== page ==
At the beginning of November, I challenged myself to spend the entire month reading books I would enjoy. So far, so good. On Monday I reviewed Crossed by Ally Condie, which I really enjoyed but couldn’t quite put my finger on why. I don’t have that problem with today’s review subject. I am well aware of what I liked about Locke & Key: Head Games – EVERYTHING.
Back in July I reviewed the first volume, Welcome to Lovecraft, and found myself flailing on an airplane after it ended because I needed more. I couldn’t imagine how anything could live up to the dark wonder that was that first volume, but somehow Joe Hill and Gabriel Rodriguez not only lived up to the first volume, but far exceeded it. I now want to spend all my time being an evangelist for this series.
Giant Monster Spoilers for Volume 1: Welcome to Lovecraft ahead
I mean, seriously, I’m spoiling the big giant surprise at the end of volume 1 that left me flabbergasted on an airplane. It's the very next paragraph.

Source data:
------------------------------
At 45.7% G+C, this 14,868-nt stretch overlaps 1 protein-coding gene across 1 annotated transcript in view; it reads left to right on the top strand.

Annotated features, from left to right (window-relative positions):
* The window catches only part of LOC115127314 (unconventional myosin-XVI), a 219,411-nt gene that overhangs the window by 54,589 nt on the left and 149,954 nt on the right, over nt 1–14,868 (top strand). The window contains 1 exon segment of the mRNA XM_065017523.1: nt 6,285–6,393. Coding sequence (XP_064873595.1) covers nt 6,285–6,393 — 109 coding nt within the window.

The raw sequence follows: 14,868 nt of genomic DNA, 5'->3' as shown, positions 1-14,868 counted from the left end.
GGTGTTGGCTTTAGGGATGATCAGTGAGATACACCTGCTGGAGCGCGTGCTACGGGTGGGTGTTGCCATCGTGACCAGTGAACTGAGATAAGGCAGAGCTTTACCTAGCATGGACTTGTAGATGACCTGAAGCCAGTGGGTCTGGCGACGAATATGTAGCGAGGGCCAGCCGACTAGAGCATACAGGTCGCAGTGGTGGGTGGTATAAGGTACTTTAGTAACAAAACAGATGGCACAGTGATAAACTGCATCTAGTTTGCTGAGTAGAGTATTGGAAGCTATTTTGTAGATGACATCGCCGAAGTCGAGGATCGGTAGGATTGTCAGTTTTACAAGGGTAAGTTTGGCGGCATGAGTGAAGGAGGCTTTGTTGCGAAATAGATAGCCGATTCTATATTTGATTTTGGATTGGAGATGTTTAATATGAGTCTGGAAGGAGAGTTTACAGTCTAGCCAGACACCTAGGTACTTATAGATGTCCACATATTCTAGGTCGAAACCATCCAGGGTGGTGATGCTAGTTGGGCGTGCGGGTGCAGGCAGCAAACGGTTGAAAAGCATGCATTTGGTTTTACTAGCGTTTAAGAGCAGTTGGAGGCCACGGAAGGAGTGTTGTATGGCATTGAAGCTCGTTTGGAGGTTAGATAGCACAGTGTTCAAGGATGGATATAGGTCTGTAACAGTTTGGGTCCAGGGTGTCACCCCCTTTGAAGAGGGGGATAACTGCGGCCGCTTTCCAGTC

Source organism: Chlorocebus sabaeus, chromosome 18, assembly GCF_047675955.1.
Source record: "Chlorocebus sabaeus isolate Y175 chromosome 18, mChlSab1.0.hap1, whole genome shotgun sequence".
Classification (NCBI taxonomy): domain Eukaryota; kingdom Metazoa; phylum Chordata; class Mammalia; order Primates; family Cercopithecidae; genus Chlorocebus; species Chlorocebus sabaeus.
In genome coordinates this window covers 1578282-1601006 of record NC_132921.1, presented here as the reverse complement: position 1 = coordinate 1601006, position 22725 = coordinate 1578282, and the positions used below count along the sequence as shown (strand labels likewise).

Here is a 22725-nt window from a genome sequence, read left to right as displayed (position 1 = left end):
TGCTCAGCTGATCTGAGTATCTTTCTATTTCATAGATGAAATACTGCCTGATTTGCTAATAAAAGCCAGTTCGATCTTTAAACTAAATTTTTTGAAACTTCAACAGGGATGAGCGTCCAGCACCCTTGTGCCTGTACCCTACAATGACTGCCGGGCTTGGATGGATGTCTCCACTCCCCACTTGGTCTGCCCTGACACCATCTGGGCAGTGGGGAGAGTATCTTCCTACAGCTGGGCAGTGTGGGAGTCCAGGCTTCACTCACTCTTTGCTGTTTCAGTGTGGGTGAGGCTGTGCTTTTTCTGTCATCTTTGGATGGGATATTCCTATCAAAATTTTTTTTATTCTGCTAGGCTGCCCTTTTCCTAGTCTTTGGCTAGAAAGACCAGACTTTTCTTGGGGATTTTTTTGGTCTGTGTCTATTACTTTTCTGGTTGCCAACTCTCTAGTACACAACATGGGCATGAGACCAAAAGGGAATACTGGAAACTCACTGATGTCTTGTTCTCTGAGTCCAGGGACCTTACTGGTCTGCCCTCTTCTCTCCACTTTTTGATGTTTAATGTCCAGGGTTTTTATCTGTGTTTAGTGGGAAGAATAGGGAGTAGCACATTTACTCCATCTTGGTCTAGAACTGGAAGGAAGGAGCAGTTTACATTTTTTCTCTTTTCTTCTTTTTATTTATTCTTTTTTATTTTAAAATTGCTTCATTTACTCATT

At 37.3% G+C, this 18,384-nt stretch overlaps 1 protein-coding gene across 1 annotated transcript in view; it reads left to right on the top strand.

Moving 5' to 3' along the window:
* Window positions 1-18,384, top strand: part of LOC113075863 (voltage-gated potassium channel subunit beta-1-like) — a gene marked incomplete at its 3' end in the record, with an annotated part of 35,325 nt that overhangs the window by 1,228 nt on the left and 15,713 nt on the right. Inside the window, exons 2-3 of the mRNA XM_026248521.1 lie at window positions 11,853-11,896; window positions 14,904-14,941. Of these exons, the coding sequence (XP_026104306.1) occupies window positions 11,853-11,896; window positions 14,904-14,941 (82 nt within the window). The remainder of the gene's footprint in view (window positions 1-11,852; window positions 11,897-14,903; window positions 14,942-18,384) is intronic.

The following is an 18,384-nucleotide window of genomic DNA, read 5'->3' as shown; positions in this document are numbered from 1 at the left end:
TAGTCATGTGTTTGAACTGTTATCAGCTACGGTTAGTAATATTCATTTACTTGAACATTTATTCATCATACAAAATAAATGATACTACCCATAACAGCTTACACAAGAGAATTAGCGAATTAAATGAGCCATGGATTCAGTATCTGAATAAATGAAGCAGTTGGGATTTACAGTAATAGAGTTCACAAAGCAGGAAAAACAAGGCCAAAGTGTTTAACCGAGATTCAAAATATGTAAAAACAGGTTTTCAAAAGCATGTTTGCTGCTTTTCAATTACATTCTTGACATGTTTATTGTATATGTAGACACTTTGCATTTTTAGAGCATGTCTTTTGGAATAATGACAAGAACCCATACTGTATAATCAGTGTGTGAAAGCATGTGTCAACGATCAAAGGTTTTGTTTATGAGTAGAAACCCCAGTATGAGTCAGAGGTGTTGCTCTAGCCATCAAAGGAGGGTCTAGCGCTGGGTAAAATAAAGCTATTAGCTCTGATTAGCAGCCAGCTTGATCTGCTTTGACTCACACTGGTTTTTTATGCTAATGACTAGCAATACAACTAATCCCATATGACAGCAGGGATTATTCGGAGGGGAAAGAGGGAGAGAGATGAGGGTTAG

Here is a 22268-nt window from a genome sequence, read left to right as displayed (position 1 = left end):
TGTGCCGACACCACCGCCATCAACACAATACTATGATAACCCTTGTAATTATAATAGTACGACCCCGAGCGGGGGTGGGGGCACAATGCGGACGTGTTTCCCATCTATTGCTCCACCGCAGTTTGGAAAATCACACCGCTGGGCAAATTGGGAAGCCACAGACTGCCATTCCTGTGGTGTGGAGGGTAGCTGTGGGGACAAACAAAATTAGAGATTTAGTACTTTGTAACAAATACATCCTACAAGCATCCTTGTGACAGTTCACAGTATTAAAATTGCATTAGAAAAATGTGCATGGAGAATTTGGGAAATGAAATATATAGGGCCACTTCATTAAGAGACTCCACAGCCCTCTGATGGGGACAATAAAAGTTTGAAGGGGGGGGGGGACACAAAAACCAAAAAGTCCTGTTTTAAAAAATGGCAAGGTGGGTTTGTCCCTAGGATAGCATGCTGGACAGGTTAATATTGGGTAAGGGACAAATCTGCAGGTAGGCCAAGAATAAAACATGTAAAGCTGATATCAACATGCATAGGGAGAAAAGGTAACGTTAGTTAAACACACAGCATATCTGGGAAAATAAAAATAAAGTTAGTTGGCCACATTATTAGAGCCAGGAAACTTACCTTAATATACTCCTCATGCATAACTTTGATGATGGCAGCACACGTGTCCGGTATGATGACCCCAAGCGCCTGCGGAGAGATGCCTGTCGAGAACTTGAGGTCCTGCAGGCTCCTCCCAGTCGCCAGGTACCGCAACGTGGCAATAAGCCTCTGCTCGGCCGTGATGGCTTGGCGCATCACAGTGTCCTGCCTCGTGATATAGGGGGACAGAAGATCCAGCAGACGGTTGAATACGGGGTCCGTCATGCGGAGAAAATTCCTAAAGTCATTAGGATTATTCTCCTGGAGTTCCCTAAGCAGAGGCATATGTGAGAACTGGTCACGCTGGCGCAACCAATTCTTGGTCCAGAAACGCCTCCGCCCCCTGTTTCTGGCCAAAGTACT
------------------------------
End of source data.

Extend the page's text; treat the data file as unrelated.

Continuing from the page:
So remember Echo, the creeptastic girl in the well (mentioned more in my review of the television pilot)? Who climbed out and escaped only to return as Zach, Tyler’s new BFF who is also a boy? Who just so happened to have been Tyler’s dad’s BFF 25 years earlier when he went by the name of Luke? Yeah, total mindfuck. I honestly think that’s the biggest “WTF?!” moment I’ve had reading this year and I mean that in a good way. Anyway, that one “small” reveal at the end of Welcome to Lovecraft sets up the entire second volume.
Head Games opens with a seemingly non sequitar story of a teacher at the kids’ school, who had been working there for decades, including when the Locke kids’ father went to school there. When he sees a kid that looks eerily like someone he taught over two decades prior, the old man understandably freaks out. This leads to some background story for Echo/Luke/Dodge/Zach’s previous life, a sense of the extent that mystery follows him around and quite a bit of bloodshed.